The OLE Project met all of its objectives and was completed on time and within budget. Project members are now in discussions with potential investing partners who will develop and deploy this new library technology platform. Although this is an especially difficult time for libraries to launch new projects and commit funding for them, project planners continue to hear from the library community that it is more critical than ever to create the technology infrastructure that can help libraries serve as a primary nexus of scholarly information management.

Podcast: “Library 2.0 Gang 06/09: Library System Suppliers View of OCLC Web-Scale”

Posted in Cloud Computing/SaaS, ILS/LSP, OCLC on June 11th, 2009

In the "Library 2.0 Gang 06/09: Library System Suppliers View of OCLC Web-Scale" podcast, vendor representatives from Axiell, Ex Libris, and LibLime discuss OCLC's Web-Scale Management Services.

Here's an excerpt from the post:

The initial reactions to hearing the announcement included "why did they take so long" and guarded "uh-ho." There were several aspects of, and reactions to, the announcement in the conversation—from welcoming the initiative, the inevitable move of library functionality to the cloud, questions about the size of library that would use it, the cost model, and of course issues about data and API availability.

Podcast: Library 2.0 Gang Discuss Cloud Computing and Libraries

Posted in Cloud Computing/SaaS, ILS/LSP, OCLC on May 7th, 2009

In "Library 2.0 Gang 05/09: Cloud Computing Libraries and OCLC," Marshall Breeding, Frances Haugen, Paul Miller, and Richard Wallis discuss cloud computing and libraries. They also discuss OCLC's Web-Scale Management Services.

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Marshall Breeding Explains OCLC’s New Web-Scale Management Services

Posted in ILS/LSP, OCLC on April 28th, 2009

In "Breaking Down the Components of OCLC’s New Library System," noted ILS expert Marshall Breeding clearly explains OCLC's Web-Scale Management Services.

Read more about Web-Scale Management Services at "ILS as SaaS (Software as a Service): OCLC Announces Web-Scale Management Services" and "Tough Questions Emerge on OCLC's Competitive Advantage and Data Policies."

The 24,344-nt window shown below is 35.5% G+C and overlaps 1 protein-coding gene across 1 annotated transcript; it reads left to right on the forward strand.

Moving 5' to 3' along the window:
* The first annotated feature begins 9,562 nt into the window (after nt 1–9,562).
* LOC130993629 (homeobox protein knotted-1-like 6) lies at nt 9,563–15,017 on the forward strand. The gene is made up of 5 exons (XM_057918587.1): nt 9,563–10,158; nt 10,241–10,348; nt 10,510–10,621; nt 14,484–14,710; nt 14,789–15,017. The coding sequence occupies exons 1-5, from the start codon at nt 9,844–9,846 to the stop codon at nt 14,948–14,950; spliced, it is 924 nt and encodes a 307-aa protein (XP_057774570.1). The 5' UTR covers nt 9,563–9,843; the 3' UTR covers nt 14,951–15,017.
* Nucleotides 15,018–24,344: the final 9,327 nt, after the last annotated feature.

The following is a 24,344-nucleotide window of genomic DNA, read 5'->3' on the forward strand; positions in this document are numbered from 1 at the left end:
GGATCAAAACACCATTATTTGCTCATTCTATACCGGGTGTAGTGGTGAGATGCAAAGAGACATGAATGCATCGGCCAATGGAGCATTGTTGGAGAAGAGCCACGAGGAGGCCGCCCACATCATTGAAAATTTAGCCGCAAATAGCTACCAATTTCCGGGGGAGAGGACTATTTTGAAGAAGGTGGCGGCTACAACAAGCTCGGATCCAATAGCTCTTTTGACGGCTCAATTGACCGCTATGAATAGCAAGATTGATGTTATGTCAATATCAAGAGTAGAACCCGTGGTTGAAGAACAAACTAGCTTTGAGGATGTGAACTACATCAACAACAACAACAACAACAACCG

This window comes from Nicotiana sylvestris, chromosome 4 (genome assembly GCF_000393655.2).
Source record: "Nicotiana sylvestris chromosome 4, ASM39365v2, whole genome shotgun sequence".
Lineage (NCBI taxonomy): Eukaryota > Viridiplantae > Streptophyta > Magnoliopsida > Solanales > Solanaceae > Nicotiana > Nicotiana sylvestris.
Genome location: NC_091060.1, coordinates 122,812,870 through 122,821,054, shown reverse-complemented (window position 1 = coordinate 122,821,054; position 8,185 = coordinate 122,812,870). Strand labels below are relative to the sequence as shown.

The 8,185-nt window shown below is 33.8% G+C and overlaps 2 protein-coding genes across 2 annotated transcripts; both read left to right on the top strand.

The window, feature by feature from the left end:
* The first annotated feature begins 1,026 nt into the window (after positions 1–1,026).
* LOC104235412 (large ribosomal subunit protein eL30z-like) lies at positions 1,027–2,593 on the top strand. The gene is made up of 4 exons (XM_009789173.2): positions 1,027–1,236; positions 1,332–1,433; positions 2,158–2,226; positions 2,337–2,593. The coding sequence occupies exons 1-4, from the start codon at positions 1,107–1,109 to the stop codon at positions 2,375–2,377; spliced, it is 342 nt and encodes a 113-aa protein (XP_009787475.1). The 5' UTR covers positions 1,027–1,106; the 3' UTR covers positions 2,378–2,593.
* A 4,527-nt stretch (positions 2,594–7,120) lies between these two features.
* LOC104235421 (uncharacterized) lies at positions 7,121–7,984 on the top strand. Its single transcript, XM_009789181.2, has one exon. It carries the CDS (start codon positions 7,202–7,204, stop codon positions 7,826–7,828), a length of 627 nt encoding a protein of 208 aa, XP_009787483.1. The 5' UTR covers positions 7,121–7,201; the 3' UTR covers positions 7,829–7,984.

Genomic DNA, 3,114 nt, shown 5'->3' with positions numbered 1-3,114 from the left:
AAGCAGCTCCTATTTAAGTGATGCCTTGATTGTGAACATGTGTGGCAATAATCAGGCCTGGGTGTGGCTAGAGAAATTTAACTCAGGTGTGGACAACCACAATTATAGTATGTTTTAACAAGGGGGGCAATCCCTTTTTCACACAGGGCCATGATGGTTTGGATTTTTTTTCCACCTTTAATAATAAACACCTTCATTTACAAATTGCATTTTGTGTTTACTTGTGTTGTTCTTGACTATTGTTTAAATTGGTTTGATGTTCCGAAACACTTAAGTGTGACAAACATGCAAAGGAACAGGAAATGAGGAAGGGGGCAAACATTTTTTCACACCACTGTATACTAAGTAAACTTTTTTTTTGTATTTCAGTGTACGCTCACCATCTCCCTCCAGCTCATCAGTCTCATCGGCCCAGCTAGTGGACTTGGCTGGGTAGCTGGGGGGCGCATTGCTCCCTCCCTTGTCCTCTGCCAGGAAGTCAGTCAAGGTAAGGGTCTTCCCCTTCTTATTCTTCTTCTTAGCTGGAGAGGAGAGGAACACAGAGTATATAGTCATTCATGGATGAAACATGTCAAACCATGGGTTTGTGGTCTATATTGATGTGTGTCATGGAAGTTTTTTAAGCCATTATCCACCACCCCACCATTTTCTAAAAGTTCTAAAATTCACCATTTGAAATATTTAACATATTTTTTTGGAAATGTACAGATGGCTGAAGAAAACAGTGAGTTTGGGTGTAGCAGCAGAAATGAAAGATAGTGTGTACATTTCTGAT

ILS as SaaS (Software as a Service): OCLC Announces Web-Scale Management Services

Posted in ILS/LSP, OCLC on April 23rd, 2009

OCLC has announced web-scale management services.

Here's an excerpt from the press release:

Libraries that subscribe to FirstSearch WorldCat will get the WorldCat Local "quick start" service as part of their subscription at no additional charge. WorldCat Local "quick start" offers libraries a locally branded catalog interface and simple search box that presents localized search results for print and electronic content along with the ability to search the entire WorldCat database and other resources via the Web.

OCLC plans to release Web-scale delivery and circulation, print and electronic acquisitions, and license management components to WorldCat Local, continuing the integration of library management services to create the Web-scale, cooperative library service. OCLC will begin piloting the Web-scale management service components this year.

This new library service design will support library management for print, electronic and licensed materials built on a new, Web-scale architecture that provides streamlined workflows and cooperative solutions. This Web-scale solution will not only include the functionality of disparate systems, it will interoperate with third-party business process systems, such as finance and human resources, and will reduce the total cost of ownership for libraries. The cooperative nature of the platform will create network effects for libraries with enhanced discovery, resource sharing, and metadata management, and through sharing collection management information, identity management, and collective intelligence fueled by data shared through the cooperative and with partners. . . .

OCLC will work with the more than 1,000 libraries and partners that are currently using OCLC library management systems in Europe and Asia Pacific to help build this service. OCLC will continue to develop and support its existing systems in Europe and Asia Pacific. OCLC will accelerate efforts to create robust data-exchange capabilities between OCLC library management systems and the WorldCat platform. Libraries and partners using current OCLC library management systems will be able to participate in this new development by add

In July 2009, libraries will be able to start using WorldCat.org as their user interface for the OCLC FirstSearch service, providing integrated access through a single search box to NetLibrary eBooks and eAudiobooks, Electronic Collections Online eJournals, OCLC FirstSearch databases, ArchiveGrid archival collection descriptions and CAMIO (the Catalog of Art Museum Images Online). At the same time, OCLC will add an enhanced, comprehensive search capability to WorldCat Local, which will return all print, electronic and licensed content available to the library from any location. OCLC will pilot WorldCat Local circulation and acquisitions services later this year.